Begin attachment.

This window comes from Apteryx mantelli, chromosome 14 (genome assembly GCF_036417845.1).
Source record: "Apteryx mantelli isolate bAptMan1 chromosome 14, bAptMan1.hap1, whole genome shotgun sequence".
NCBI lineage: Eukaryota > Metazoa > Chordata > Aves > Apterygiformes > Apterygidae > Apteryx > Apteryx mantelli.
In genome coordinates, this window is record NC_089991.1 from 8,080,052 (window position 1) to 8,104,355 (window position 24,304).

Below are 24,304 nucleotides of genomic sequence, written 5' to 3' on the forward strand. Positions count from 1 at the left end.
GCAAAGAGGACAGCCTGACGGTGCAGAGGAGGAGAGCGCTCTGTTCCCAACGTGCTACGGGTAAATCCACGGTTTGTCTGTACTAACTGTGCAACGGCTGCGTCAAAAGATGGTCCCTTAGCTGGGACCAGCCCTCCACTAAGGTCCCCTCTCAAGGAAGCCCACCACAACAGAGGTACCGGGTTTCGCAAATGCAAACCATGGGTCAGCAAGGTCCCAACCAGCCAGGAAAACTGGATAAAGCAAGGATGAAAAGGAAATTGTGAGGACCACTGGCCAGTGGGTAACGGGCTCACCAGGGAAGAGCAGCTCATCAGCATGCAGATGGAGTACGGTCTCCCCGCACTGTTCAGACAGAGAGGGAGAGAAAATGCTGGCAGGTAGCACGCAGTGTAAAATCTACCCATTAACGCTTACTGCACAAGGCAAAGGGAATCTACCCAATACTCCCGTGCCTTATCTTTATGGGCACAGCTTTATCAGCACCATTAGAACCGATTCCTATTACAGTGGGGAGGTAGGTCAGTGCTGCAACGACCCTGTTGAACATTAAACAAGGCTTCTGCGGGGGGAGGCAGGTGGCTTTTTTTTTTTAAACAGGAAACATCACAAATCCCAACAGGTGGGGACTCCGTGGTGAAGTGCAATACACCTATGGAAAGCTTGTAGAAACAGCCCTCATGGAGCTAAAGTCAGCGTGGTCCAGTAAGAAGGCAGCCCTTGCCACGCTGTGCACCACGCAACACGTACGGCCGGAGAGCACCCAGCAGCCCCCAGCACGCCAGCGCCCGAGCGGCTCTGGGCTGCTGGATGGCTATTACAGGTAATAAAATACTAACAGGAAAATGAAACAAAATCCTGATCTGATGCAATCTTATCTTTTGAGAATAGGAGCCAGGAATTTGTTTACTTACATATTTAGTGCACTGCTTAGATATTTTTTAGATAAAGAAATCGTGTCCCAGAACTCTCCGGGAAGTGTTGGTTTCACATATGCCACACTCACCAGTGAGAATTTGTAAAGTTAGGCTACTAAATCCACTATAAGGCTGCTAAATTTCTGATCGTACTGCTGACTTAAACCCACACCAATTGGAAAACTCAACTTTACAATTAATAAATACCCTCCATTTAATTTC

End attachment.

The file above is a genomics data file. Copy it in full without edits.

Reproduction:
This window comes from Apteryx mantelli, chromosome 14 (genome assembly GCF_036417845.1).
Source record: "Apteryx mantelli isolate bAptMan1 chromosome 14, bAptMan1.hap1, whole genome shotgun sequence".
NCBI lineage: Eukaryota > Metazoa > Chordata > Aves > Apterygiformes > Apterygidae > Apteryx > Apteryx mantelli.
In genome coordinates, this window is record NC_089991.1 from 8,080,052 (window position 1) to 8,104,355 (window position 24,304).

Below are 24,304 nucleotides of genomic sequence, written 5' to 3' on the forward strand. Positions count from 1 at the left end.
GCAAAGAGGACAGCCTGACGGTGCAGAGGAGGAGAGCGCTCTGTTCCCAACGTGCTACGGGTAAATCCACGGTTTGTCTGTACTAACTGTGCAACGGCTGCGTCAAAAGATGGTCCCTTAGCTGGGACCAGCCCTCCACTAAGGTCCCCTCTCAAGGAAGCCCACCACAACAGAGGTACCGGGTTTCGCAAATGCAAACCATGGGTCAGCAAGGTCCCAACCAGCCAGGAAAACTGGATAAAGCAAGGATGAAAAGGAAATTGTGAGGACCACTGGCCAGTGGGTAACGGGCTCACCAGGGAAGAGCAGCTCATCAGCATGCAGATGGAGTACGGTCTCCCCGCACTGTTCAGACAGAGAGGGAGAGAAAATGCTGGCAGGTAGCACGCAGTGTAAAATCTACCCATTAACGCTTACTGCACAAGGCAAAGGGAATCTACCCAATACTCCCGTGCCTTATCTTTATGGGCACAGCTTTATCAGCACCATTAGAACCGATTCCTATTACAGTGGGGAGGTAGGTCAGTGCTGCAACGACCCTGTTGAACATTAAACAAGGCTTCTGCGGGGGGAGGCAGGTGGCTTTTTTTTTTTAAACAGGAAACATCACAAATCCCAACAGGTGGGGACTCCGTGGTGAAGTGCAATACACCTATGGAAAGCTTGTAGAAACAGCCCTCATGGAGCTAAAGTCAGCGTGGTCCAGTAAGAAGGCAGCCCTTGCCACGCTGTGCACCACGCAACACGTACGGCCGGAGAGCACCCAGCAGCCCCCAGCACGCCAGCGCCCGAGCGGCTCTGGGCTGCTGGATGGCTATTACAGGTAATAAAATACTAACAGGAAAATGAAACAAAATCCTGATCTGATGCAATCTTATCTTTTGAGAATAGGAGCCAGGAATTTGTTTACTTACATATTTAGTGCACTGCTTAGATATTTTTTAGATAAAGAAATCGTGTCCCAGAACTCTCCGGGAAGTGTTGGTTTCACATATGCCACACTCACCAGTGAGAATTTGTAAAGTTAGGCTACTAAATCCACTATAAGGCTGCTAAATTTCTGATCGTACTGCTGACTTAAACCCACACCAATTGGAAAACTCAACTTTACAATTAATAAATACCCTCCATTTAATTTC